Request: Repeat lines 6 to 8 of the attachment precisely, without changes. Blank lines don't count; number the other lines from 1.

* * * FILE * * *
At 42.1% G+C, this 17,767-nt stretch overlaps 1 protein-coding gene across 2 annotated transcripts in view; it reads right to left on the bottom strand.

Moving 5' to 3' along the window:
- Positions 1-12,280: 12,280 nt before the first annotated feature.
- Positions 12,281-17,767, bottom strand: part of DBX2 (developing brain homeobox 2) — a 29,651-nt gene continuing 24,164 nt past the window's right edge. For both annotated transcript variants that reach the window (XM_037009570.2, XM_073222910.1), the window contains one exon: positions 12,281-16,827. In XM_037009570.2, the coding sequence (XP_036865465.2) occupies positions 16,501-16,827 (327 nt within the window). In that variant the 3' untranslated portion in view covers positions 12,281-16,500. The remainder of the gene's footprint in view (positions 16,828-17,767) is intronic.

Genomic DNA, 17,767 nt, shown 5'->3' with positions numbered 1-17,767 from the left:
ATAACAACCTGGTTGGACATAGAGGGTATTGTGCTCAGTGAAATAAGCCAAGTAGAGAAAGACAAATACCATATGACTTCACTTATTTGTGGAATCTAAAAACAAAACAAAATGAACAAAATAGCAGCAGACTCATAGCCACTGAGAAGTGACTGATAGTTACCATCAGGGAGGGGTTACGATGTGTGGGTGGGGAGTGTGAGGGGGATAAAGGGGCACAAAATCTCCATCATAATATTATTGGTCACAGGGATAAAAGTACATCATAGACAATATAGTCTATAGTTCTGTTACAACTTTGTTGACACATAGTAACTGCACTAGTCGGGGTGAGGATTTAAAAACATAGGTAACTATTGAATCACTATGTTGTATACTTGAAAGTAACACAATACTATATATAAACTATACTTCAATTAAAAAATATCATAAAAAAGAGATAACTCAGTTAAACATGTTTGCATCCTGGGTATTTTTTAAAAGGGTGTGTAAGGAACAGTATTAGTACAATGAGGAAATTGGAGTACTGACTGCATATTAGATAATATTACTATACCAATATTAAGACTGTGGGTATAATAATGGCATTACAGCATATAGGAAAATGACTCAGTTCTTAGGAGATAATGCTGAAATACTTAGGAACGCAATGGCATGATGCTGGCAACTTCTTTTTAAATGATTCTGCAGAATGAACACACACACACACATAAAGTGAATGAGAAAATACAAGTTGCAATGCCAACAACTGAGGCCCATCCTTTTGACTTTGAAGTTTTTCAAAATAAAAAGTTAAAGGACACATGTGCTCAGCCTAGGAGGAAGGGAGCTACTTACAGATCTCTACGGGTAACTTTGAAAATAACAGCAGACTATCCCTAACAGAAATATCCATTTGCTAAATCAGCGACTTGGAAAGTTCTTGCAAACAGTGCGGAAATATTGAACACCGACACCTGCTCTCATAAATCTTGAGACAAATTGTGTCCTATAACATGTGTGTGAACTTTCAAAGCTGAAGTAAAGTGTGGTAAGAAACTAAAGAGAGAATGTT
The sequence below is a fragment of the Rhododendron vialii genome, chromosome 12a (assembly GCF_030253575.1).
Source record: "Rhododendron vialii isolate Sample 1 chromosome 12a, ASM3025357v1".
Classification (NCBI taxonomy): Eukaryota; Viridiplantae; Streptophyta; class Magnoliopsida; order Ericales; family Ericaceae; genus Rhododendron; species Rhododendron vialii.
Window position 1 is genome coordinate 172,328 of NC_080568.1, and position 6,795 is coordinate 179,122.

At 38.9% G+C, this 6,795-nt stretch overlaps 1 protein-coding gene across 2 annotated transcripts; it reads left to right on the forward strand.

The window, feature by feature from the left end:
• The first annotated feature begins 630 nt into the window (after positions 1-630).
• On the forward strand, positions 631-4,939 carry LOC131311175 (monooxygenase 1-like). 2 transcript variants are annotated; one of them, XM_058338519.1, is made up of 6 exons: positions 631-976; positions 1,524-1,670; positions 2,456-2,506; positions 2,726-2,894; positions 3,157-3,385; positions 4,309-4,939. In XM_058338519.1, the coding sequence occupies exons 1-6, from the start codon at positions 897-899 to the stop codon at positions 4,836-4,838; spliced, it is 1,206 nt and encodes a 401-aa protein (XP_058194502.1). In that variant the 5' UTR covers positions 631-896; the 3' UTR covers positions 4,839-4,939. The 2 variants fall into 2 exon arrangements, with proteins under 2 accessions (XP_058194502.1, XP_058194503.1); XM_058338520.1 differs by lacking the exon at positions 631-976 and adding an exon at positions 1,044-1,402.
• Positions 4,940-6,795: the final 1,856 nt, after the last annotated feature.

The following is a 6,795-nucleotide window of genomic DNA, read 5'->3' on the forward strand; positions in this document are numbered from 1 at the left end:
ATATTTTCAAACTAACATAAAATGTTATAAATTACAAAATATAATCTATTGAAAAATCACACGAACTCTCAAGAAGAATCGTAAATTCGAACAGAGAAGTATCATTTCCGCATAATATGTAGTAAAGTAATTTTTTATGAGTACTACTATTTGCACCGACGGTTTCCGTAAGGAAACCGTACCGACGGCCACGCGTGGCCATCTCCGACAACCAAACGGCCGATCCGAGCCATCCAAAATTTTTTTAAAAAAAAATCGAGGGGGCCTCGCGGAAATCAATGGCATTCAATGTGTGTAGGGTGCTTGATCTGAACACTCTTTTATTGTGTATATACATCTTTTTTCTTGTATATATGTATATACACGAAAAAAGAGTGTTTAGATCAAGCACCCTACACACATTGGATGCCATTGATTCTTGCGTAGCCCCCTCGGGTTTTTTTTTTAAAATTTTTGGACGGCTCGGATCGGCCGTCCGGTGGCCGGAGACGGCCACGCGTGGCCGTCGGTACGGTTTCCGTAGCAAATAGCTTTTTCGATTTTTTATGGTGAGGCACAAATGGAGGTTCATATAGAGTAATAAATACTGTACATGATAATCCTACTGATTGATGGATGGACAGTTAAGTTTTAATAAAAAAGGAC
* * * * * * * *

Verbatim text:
ATAACAACCTGGTTGGACATAGAGGGTATTGTGCTCAGTGAAATAAGCCAAGTAGAGAAAGACAAATACCATATGACTTCACTTATTTGTGGAATCTAAAAACAAAACAAAATGAACAAAATAGCAGCAGACTCATAGCCACTGAGAAGTGACTGATAGTTACCATCAGGGAGGGGTTACGATGTGTGGGTGGGGAGTGTGAGGGGGATAAAGGGGCACAAAATCTCCATCATAATATTATTGGTCACAGGGATAAAAGTACATCATAGACAATATAGTCTATAGTTCTGTTACAACTTTGTTGACACATAGTAACTGCACTAGTCGGGGTGAGGATTTAAAAACATAGGTAACTATTGAATCACTATGTTGTATACTTGAAAGTAACACAATACTATATATAAACTATACTTCAATTAAAAAATATCATAAAAAAGAGATAACTCAGTTAAACATGTTTGCATCCTGGGTATTTTTTAAAAGGGTGTGTAAGGAACAGTATTAGTACAATGAGGAAATTGGAGTACTGACTGCATATTAGATAATATTACTATACCAATATTAAGACTGTGGGTATAATAATGGCATTACAGCATATAGGAAAATGACTCAGTTCTTAGGAGATAATGCTGAAATACTTAGGAACGCAATGGCATGATGCTGGCAACTTCTTTTTAAATGATTCTGCAGAATGAACACACACACACACATAAAGTGAATGAGAAAATACAAGTTGCAATGCCAACAACTGAGGCCCATCCTTTTGACTTTGAAGTTTTTCAAAATAAAAAGTTAAAGGACACATGTGCTCAGCCTAGGAGGAAGGGAGCTACTTACAGATCTCTACGGGTAACTTTGAAAATAACAGCAGACTATCCCTAACAGAAATATCCATTTGCTAAATCAGCGACTTGGAAAGTTCTTGCAAACAGTGCGGAAATATTGAACACCGACACCTGCTCTCATAAATCTTGAGACAAATTGTGTCCTATAACATGTGTGTGAACTTTCAAAGCTGAAGTAAAGTGTGGTAAGAAACTAAAGAGAGAATGTT
The sequence below is a fragment of the Rhododendron vialii genome, chromosome 12a (assembly GCF_030253575.1).
Source record: "Rhododendron vialii isolate Sample 1 chromosome 12a, ASM3025357v1".